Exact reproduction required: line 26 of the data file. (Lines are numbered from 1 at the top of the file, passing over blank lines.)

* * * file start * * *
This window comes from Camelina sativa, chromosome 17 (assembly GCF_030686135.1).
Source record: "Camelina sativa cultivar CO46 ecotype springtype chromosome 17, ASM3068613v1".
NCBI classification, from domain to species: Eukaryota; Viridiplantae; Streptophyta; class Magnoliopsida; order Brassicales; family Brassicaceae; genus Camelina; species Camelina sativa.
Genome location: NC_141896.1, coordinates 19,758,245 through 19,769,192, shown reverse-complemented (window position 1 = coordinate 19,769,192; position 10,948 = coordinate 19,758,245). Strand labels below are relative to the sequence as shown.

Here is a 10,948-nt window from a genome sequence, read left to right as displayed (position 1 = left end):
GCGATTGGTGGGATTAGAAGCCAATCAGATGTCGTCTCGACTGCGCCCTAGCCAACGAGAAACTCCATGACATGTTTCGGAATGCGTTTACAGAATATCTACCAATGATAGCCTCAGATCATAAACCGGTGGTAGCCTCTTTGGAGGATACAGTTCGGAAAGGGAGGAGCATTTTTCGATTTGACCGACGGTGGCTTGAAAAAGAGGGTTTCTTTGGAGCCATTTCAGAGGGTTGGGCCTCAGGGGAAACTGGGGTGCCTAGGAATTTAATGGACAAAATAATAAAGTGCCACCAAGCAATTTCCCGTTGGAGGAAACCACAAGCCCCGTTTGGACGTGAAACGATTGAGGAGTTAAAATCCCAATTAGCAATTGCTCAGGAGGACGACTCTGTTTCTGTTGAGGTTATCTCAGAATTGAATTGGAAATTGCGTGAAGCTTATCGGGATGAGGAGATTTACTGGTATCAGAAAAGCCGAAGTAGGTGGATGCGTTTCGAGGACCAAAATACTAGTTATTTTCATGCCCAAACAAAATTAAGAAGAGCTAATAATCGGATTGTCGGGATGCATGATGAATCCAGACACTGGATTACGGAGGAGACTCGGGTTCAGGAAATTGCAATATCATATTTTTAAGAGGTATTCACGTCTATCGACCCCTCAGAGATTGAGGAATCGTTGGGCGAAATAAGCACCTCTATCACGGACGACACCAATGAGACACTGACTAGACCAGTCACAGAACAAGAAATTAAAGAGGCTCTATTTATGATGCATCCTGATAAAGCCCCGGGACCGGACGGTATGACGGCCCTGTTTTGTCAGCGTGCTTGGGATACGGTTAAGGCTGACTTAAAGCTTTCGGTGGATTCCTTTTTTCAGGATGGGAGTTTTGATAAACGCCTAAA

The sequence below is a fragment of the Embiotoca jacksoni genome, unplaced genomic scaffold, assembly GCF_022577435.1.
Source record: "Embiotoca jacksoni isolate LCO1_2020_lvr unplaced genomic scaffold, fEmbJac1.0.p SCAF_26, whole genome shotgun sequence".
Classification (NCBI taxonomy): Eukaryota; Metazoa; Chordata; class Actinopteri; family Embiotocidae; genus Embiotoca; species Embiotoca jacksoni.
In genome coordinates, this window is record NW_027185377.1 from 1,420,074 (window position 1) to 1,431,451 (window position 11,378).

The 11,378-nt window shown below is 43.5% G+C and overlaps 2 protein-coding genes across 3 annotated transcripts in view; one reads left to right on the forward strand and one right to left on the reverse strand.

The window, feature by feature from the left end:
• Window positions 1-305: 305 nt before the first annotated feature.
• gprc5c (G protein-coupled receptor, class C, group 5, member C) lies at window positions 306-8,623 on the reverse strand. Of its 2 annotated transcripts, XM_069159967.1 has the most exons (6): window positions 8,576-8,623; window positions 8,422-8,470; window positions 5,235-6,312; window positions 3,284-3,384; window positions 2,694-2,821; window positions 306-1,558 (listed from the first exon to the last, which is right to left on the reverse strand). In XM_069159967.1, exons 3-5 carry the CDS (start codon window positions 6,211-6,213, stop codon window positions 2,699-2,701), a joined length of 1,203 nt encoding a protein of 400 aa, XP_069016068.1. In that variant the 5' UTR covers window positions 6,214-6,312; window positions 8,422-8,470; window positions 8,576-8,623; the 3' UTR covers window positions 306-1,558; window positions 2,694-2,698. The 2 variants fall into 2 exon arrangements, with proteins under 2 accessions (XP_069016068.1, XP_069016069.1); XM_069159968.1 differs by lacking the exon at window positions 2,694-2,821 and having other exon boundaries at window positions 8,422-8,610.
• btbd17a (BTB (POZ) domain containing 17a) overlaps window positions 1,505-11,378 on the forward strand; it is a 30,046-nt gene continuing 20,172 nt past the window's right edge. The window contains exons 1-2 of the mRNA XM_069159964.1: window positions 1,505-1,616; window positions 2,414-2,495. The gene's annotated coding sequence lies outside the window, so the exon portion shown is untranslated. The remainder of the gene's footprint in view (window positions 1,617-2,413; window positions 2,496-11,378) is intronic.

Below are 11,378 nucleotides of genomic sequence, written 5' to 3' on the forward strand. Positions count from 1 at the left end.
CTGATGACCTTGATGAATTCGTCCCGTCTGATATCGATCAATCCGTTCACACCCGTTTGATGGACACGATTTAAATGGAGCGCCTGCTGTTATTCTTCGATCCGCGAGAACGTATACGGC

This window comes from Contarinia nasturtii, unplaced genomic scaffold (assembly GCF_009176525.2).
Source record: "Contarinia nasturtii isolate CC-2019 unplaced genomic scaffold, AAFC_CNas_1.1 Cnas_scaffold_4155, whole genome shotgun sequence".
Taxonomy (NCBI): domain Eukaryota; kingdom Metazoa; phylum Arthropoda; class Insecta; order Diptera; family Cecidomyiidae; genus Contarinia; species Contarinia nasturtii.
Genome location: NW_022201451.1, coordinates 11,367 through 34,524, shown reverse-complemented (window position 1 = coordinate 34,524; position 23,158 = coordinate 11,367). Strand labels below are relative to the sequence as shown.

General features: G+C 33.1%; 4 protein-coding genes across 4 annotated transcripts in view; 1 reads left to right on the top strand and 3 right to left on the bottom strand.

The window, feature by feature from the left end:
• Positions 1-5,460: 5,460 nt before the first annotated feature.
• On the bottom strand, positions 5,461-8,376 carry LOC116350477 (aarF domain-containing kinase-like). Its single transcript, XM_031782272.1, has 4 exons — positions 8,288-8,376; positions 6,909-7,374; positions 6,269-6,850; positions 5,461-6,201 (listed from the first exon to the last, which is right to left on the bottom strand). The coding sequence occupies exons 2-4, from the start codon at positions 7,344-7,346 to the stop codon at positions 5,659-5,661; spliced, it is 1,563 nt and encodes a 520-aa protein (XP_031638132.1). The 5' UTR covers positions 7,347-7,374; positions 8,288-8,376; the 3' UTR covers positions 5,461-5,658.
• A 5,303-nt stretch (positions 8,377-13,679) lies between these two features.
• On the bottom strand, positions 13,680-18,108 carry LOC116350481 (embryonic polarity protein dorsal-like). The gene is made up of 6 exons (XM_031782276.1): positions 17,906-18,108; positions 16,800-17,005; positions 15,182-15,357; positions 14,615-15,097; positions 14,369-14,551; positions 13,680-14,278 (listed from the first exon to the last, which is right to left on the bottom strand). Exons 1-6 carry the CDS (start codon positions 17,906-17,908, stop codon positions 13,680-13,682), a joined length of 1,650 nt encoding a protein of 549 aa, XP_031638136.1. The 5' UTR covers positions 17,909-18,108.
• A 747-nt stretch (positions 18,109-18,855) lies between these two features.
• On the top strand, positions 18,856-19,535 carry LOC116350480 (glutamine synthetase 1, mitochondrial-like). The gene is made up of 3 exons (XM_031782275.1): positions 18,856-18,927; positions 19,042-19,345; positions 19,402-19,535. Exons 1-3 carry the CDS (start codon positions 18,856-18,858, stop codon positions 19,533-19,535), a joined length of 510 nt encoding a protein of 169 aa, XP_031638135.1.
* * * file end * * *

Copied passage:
• A 5,303-nt stretch (positions 8,377-13,679) lies between these two features.